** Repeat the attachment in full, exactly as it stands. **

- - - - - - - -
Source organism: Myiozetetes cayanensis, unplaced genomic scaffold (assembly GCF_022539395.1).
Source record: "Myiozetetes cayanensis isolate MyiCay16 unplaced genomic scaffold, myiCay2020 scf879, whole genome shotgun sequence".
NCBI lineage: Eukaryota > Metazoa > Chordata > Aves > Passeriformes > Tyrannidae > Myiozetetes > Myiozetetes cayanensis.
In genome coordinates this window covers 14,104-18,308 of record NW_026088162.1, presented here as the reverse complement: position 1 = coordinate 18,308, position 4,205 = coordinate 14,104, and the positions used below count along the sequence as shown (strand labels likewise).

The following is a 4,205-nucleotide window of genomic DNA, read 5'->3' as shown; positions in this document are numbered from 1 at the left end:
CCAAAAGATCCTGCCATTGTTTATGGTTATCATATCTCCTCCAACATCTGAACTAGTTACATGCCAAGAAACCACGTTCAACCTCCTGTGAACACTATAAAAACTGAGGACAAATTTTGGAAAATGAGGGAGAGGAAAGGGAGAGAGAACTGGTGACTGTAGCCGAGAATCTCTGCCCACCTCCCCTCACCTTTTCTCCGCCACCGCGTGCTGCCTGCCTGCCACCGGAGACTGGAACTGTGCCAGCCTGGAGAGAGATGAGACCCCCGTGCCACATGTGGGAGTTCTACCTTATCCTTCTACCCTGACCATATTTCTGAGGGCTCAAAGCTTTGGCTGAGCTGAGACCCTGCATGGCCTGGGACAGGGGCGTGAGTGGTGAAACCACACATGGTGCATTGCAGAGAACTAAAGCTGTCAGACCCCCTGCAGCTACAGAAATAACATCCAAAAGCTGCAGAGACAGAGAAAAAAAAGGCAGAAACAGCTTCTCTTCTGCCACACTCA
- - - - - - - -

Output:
Source organism: Myiozetetes cayanensis, unplaced genomic scaffold (assembly GCF_022539395.1).
Source record: "Myiozetetes cayanensis isolate MyiCay16 unplaced genomic scaffold, myiCay2020 scf879, whole genome shotgun sequence".
NCBI lineage: Eukaryota > Metazoa > Chordata > Aves > Passeriformes > Tyrannidae > Myiozetetes > Myiozetetes cayanensis.
In genome coordinates this window covers 14,104-18,308 of record NW_026088162.1, presented here as the reverse complement: position 1 = coordinate 18,308, position 4,205 = coordinate 14,104, and the positions used below count along the sequence as shown (strand labels likewise).

The following is a 4,205-nucleotide window of genomic DNA, read 5'->3' as shown; positions in this document are numbered from 1 at the left end:
CCAAAAGATCCTGCCATTGTTTATGGTTATCATATCTCCTCCAACATCTGAACTAGTTACATGCCAAGAAACCACGTTCAACCTCCTGTGAACACTATAAAAACTGAGGACAAATTTTGGAAAATGAGGGAGAGGAAAGGGAGAGAGAACTGGTGACTGTAGCCGAGAATCTCTGCCCACCTCCCCTCACCTTTTCTCCGCCACCGCGTGCTGCCTGCCTGCCACCGGAGACTGGAACTGTGCCAGCCTGGAGAGAGATGAGACCCCCGTGCCACATGTGGGAGTTCTACCTTATCCTTCTACCCTGACCATATTTCTGAGGGCTCAAAGCTTTGGCTGAGCTGAGACCCTGCATGGCCTGGGACAGGGGCGTGAGTGGTGAAACCACACATGGTGCATTGCAGAGAACTAAAGCTGTCAGACCCCCTGCAGCTACAGAAATAACATCCAAAAGCTGCAGAGACAGAGAAAAAAAAGGCAGAAACAGCTTCTCTTCTGCCACACTCA